Headlines, Latin America & the Caribbean

HAITI-DOMINICAN REPUBLIC: Media Unites to Fight Stereotypes

Elizabeth Eames Roebling

PEDERNALES, Dominican Republic, Nov 18 2008 (IPS) - The contrast between Haiti and the Dominican Republic, which share the island of Hispaniola, is nowhere so stark as on its common border.

A group of Haitian journalists meets their Dominican colleagues at a three-day gathering to promote cross-cultural understanding. Credit: Elizabeth Roebling/IPS

A group of Haitian journalists meets their Dominican colleagues at a three-day gathering to promote cross-cultural understanding. Credit: Elizabeth Roebling/IPS

Pedernales, in the remote southwest desert, is poor by comparison to the rest of the Dominican Republic. Nevertheless, it has continuous electricity without the blackouts that often plague the rest of the country. It has a regular supply of running water and well ordered, paved streets with solid concrete houses.

Across the river in Haiti, Anse-a-Pitre has no paved roads, and only a few wells. Only the small barber shop with a solar panel and the small hotel with a generator have electricity. Fishing boats with large outboards line the rocky beach on the Dominican side while in Haiti, only one of the few dozen boats has a motor, the others must fish under sail.

It is easy for citizens of a country which has running water, electricity, gas stoves and plentiful food to assume that they are superior to citizens of a nation that does not have these modern conveniences.

“I do not blame Dominicans who hold negative views of Haitians since that is how they were taught since they were young,” said Giselda Liberato, coordinator of Intercultural Programmes for the development agency Plan International. “We were told terrible things. We were told that they were savages, even that they were cannibals. So it is not the fault of Dominicans who have been misinformed.”

“Many Dominicans do not have an opportunity to meet people of a high level of education. They do not meet their peers. We wanted Dominican journalists to meet Haitian journalists who are at the same level of education, so that they can meet one another as professionals,” she told IPS.


With help from Plan International, six Dominican journalists who run espacinsular.org as volunteers recently organised a three-day meeting of Haitian and Dominican journalists. Their website carries news articles from both Haitian and Dominican news sources translated respectively into Spanish and French in order to promote better cross-cultural understanding.

The Nov. 14-16 meeting drew 50 representatives from newspapers, radio and television – 25 Haitians and 25 Dominicans. All agreed to work towards better understanding between the two nations, draw the attention of their respective governments to the needs of the border region, and focus on specific human rights violations rather than allowing individual aggressions to escalate into disputes between their two nations.

A group of eight media representatives was selected to form an ongoing network, the “Dominican-Haitian Binational Press Network.”

Liberato is a rare Dominican so fluent in Kreyole that she was able to serve as translator for the event. She said that PLAN supported the project to give Dominican journalists an opportunity to meet their peers from the Haitian press, to perhaps help counteract some of the negative images of Haitians held by Dominicans, and vice versa.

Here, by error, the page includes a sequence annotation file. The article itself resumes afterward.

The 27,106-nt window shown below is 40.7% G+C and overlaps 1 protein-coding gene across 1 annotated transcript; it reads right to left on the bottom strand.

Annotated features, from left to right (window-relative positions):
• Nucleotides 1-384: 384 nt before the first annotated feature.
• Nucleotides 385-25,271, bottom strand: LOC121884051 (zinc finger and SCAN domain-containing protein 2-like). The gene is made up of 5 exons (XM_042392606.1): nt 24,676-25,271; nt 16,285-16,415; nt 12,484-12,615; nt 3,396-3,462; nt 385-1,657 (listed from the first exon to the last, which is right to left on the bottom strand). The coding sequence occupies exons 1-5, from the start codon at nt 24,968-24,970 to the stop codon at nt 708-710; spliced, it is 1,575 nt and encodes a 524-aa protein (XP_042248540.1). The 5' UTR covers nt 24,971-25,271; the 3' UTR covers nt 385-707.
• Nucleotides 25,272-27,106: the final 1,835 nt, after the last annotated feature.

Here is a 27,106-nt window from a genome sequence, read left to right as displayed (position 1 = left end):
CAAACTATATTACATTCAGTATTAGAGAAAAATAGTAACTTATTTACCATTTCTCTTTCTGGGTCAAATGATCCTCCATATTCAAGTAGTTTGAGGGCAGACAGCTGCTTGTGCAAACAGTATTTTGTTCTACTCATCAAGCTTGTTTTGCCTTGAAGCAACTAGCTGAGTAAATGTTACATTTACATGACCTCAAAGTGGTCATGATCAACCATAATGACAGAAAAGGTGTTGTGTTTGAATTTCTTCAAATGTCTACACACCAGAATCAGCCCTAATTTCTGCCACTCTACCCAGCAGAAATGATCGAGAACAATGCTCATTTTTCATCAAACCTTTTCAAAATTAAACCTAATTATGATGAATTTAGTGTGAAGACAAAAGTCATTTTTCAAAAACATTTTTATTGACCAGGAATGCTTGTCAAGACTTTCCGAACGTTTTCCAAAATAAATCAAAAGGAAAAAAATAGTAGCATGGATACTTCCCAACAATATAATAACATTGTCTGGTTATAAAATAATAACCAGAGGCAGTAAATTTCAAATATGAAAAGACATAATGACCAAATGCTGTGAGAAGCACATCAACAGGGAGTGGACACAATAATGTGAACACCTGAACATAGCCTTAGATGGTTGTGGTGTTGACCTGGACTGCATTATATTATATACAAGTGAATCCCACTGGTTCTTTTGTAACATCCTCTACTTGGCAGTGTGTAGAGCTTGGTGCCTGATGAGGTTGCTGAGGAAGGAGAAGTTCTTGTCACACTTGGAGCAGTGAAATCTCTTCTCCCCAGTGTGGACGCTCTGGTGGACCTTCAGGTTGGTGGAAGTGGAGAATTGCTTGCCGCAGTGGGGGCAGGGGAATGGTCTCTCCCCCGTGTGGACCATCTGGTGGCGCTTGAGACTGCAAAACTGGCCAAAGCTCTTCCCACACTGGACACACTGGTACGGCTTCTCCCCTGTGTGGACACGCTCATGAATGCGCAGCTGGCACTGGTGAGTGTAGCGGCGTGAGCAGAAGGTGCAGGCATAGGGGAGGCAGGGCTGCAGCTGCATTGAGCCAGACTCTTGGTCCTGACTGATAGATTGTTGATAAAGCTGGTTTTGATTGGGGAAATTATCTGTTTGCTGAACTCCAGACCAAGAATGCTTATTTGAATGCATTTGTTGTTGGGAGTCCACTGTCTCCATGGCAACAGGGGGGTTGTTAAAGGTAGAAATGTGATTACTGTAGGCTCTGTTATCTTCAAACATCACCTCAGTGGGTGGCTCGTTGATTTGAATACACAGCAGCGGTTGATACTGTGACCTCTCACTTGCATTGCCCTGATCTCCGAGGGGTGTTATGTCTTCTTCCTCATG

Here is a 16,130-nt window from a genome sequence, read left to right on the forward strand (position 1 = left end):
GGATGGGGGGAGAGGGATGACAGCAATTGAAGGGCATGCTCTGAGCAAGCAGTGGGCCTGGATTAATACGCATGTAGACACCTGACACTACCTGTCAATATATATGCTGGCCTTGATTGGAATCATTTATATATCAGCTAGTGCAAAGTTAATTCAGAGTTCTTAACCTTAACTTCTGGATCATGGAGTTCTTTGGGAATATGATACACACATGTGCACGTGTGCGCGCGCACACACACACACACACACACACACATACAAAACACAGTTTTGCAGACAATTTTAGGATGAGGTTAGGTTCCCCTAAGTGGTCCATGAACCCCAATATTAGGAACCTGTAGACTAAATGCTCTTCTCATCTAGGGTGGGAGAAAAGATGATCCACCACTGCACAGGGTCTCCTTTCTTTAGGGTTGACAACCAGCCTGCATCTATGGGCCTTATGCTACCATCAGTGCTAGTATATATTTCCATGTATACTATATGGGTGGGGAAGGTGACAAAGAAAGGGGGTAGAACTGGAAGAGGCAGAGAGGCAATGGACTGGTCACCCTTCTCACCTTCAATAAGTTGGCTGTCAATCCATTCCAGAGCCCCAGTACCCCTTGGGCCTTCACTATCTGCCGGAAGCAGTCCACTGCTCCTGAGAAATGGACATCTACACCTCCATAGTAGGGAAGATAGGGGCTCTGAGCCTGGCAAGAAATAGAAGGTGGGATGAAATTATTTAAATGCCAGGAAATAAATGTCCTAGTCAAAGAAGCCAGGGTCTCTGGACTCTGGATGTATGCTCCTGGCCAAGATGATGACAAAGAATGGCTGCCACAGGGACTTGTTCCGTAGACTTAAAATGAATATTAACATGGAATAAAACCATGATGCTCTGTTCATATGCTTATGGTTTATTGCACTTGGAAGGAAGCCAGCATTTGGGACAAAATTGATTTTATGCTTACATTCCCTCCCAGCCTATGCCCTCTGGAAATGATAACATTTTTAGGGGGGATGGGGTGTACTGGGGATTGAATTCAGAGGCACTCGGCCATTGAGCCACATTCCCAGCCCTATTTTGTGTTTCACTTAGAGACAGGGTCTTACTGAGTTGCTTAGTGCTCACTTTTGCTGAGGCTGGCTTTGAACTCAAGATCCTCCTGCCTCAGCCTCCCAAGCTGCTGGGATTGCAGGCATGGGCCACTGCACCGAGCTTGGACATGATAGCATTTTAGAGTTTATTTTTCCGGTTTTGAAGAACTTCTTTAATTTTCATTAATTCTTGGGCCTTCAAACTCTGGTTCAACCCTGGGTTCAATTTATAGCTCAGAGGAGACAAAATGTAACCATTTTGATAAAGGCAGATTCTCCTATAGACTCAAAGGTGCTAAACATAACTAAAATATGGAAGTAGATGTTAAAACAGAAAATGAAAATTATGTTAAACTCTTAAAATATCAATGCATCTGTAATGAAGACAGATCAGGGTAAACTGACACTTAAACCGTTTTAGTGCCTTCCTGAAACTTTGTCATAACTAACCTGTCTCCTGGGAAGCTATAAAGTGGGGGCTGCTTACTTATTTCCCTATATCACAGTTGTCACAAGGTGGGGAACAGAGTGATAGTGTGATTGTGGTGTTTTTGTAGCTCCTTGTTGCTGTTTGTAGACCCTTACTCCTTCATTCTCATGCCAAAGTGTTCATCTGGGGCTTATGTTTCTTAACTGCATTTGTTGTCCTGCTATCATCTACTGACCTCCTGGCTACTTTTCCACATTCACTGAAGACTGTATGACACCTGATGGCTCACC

Ruben Silie, sociologist and former general secretary of the Association of Caribbean States, explained to the group the history of the island from the discovery by Columbus to the present day. When questioned particularly about why Dominicans do not identify themselves with any African heritage despite the obvious racial characteristics in their appearances, Silie explained: “Under Trujillo, the history books were written to eliminate all mention of slavery. The people were told that they were descendants of Spanish colonists and Indians.”

The information caused a stir among the Haitians in the room. Marie Keetie Louis, a Haitian interpreter who lives in Santo Domingo, said, “But they were taught a lie. That explains so much about them.”

Jose Seruelle, ambassador from the Dominican Republic to Haiti responded: “One must remember that Trujillo was a fascist dictator, that he used the issue of Haitians for his own benefit. He did this to maintain himself, as a pretext to combat his opponents, his Dominican opponents. There was always the pretext of the blacks, the Haitians, who had to be put out of the country. But it should be remembered that this same Trujillo used the Haitian workers to exploit them and to enrich himself. There was hypocrisy there.”

“But in the interior of the Dominican soul, there is no racism,” Seruelle added. There is a racism that is present at the level of the schools, but this is fought more and more by the Dominican people and by the Dominican government because the Dominican government does not accept racism.”

“President Fernandez is a man who is anti-racist. He does not accept racism or discrimination on the basis of religion or the colour of the skin because we a people who are truly diverse, We have blacks, whites, people who come from Arab countries, from European countries, the United States, Canada, Cuba, Caribbean, how then, could we be racist? It is not possible. This is not the Dominican mentality. It is true that there are some historic events that have been badly explained. We must try to understand one another better.”

“If two people respect one another, they will get along. We are two people, the Dominicans and the Haitians, who are married to one another, in the sense that we share the same island, a common history, and a shared ecosystem. We must respect one another. We must preserve our island, we must love it,” he said.

 
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